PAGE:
Wondering how you are going to deal with potty training?  Check out my new e-book, The Practical Guide to Toilet Training Your Child With Low Muscle Tone.  There is so little useful advice out there for parents of children with hypotonia!  My book as checklists and specific strategies for pre-training, choosing equipment such as seat inserts, and covers the sensory and social/emotional consequences of low tone as it relates to learning this important life skill.

My book is available on my website tranquil babies, at  Amazon and on Your Therapy Source, a great resource for pediatric therapy materials.  Coming soon:  my next book on raising a child with hypermobility.  It will include strategies for positioning, play, ADLs, and school activities.  My web designer suggested that I should add short videos so that you can see demonstrations and equipment/toys that make life easier for everyone!  Please submit comments if you have your own suggestions to make this book a great resource for parents and therapists!

Hypermobility in Young Children: When Flexibility Isn’t Functional

Your grandma would have called it being ” double jointed”.   Your mom might mention that she was the most flexible person in every yoga class she attended.  But when extra joint motion reduces your child’s performance or creates pain, parents get concerned.  Sometimes pediatricians and orthopedists do not.

Why would that happen?  A measure of flexibility is considered medically within the norm for children and teens.  Doctors often have no experience with rehab professionals, so they can’t share other resources with parents.  This can mask some significant issues with mild to moderate hypermobility in children.  Parents leave the doctor’s office without a diagnosis or advice, even in the face of their child’s discomfort or their struggles with handwriting or recurrent sports injuries.  Who takes hypermobility seriously?  Your child’s OT and PT.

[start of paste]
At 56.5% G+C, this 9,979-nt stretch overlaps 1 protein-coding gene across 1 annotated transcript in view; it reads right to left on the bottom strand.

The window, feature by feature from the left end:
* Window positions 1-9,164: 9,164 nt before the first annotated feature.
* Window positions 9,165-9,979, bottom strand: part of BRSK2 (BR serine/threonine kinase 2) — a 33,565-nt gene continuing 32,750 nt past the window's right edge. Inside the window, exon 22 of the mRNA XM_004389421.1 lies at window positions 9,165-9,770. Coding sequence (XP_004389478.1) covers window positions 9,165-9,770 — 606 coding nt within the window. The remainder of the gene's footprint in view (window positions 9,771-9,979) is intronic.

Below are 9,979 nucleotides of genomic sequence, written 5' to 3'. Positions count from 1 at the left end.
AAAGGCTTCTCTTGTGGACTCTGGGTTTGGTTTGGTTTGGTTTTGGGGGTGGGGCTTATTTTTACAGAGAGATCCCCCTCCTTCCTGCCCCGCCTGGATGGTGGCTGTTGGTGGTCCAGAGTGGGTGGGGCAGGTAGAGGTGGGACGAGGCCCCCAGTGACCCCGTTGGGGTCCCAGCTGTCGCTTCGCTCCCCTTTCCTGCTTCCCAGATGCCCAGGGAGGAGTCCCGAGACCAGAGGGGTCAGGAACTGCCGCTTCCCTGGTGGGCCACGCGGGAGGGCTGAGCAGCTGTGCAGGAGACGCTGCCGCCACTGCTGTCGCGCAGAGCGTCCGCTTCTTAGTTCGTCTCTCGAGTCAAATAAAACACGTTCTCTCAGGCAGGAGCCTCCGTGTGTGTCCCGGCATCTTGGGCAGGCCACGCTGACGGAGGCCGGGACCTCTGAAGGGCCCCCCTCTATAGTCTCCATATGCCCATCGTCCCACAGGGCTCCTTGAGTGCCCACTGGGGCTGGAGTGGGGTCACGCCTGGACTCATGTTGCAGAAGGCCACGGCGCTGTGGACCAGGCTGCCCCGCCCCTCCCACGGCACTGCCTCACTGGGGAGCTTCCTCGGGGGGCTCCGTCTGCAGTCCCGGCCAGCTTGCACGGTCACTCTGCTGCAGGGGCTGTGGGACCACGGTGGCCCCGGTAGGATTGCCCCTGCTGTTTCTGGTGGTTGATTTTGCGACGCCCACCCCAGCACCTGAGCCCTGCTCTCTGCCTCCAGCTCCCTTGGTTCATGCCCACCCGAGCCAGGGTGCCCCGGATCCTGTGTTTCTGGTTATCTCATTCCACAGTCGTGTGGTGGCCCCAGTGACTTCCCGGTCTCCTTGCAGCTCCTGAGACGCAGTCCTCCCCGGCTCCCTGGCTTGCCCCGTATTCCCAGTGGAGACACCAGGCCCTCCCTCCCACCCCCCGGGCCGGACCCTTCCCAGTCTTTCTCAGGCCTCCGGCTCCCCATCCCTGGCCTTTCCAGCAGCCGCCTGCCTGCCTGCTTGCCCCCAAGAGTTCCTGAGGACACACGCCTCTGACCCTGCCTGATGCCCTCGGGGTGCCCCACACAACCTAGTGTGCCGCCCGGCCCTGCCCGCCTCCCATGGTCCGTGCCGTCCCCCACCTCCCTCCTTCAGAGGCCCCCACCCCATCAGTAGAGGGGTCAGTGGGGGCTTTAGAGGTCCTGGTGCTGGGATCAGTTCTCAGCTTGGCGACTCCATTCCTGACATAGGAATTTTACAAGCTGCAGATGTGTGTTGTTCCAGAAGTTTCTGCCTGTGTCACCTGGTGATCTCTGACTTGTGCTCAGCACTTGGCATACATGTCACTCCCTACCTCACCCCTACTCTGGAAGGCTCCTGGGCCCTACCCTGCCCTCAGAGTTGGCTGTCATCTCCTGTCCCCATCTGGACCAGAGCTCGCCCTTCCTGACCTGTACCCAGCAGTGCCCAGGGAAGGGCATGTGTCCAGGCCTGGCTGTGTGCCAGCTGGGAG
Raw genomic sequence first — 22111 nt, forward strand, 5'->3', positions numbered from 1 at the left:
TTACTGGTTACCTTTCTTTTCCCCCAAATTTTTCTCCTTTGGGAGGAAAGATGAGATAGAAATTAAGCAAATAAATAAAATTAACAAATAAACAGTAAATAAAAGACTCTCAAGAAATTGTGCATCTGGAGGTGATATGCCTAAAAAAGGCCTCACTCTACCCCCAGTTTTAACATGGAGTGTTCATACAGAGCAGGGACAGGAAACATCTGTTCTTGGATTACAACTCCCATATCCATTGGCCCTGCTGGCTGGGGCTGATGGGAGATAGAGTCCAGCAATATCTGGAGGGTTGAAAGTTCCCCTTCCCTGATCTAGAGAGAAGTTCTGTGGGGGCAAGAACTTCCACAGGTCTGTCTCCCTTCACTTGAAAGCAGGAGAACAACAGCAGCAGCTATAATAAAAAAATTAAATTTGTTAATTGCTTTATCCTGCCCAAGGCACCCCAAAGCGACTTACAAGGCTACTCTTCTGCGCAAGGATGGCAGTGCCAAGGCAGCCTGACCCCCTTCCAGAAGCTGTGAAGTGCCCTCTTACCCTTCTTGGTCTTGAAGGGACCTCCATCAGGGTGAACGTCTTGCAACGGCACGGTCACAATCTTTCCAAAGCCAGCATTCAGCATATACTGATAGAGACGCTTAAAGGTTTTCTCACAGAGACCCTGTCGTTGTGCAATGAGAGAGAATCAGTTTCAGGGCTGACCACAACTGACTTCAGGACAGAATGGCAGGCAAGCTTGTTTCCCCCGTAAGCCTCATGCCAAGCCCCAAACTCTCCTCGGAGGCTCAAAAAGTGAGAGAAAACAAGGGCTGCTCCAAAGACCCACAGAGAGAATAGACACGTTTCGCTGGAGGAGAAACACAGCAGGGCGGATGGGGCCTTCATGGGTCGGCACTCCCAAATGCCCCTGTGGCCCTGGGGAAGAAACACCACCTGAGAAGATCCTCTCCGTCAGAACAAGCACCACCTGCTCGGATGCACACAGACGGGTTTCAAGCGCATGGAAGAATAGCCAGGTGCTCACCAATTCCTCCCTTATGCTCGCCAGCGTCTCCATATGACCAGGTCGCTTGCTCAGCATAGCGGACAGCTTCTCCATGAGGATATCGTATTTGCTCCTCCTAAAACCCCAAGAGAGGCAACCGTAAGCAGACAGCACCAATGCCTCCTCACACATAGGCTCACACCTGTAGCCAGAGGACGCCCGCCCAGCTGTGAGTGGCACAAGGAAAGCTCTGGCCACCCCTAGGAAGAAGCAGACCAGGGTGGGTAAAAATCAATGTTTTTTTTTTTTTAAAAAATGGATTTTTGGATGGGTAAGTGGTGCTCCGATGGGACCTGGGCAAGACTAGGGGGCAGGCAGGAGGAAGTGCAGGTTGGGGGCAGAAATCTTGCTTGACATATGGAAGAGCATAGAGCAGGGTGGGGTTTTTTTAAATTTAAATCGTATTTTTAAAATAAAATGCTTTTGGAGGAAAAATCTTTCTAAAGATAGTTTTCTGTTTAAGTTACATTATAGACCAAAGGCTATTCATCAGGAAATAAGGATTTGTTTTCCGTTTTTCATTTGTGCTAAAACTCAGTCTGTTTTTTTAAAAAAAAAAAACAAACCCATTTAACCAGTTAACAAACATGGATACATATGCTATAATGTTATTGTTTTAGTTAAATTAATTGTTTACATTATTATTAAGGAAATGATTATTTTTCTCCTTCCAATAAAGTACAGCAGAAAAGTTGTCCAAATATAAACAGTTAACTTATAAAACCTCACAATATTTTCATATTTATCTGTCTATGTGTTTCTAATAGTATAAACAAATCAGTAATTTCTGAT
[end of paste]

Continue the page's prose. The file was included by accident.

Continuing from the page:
Therapists are the specialists who analyze functional performance and create effective strategies to improve stability and independence.  I will give a shout-out to orthotists, physiatrists and osteopaths for solutions such as splints and prolotherapy.  Their role is essential but limited, especially with younger children. Nobody is going to issue a hand splint or inject the ligaments of a child under 5 unless a child’s condition is becoming very poor very quickly.  Adaptations, movement education and physical treatments are better tolerated and result in more functional gains for most middle and moderately involved hypermobile children.  Take a look at Hypermobility and Proprioception: Why Loose Joints Create Sensory Processing Problems for Children to understand more about what an OT can do to help your child.

Low tech doesn’t mean low quality or low results.  I have done short consults with children that involve only adaptations to sitting and pencil choice for handwriting, with a little ergonomic advice and education of healthy pacing of tasks thrown in.  All together, we manage to extend the amount of time a child can write without pain.  Going full-tilt paperless is possible when pain is extreme, but it involves getting the teachers and the district involved.  Not only is that time-consuming and difficult to coordinate, it is overkill for those mildly involved kids who don’t want to stand out.  Almost nothing is worse in middle school than appearing “different”.  A good OT and a good PT can help a child prevent future problems, make current ones evaporate, or minimize a child’s dependence and pain.

Hypermobile kids are often bright and resourceful, and once they learn basic principles of ergonomics and joint protection, the older children can solve some of their own problems.  For every child that is determined to force their body to comply with their will to compete without adaptation, I meet many kids that understand that well-planned movements are smarter and give them less pain with more capability.  But they have to have the knowledge in order to use it.  Therapists give them that power.

Parents:  please feel free to comment and share all your great solutions for your child with hypermobility, so that we all can learn from YOU!

Is your hypermobile child also struggling with toilet training or incontinence?  Check out Low Tone and Toilet Training: Learning to Hold It In Long Enough to Make It to The Potty  to gain an understanding of how motor and sensory issues contribute to this problem, and how you can help your child today!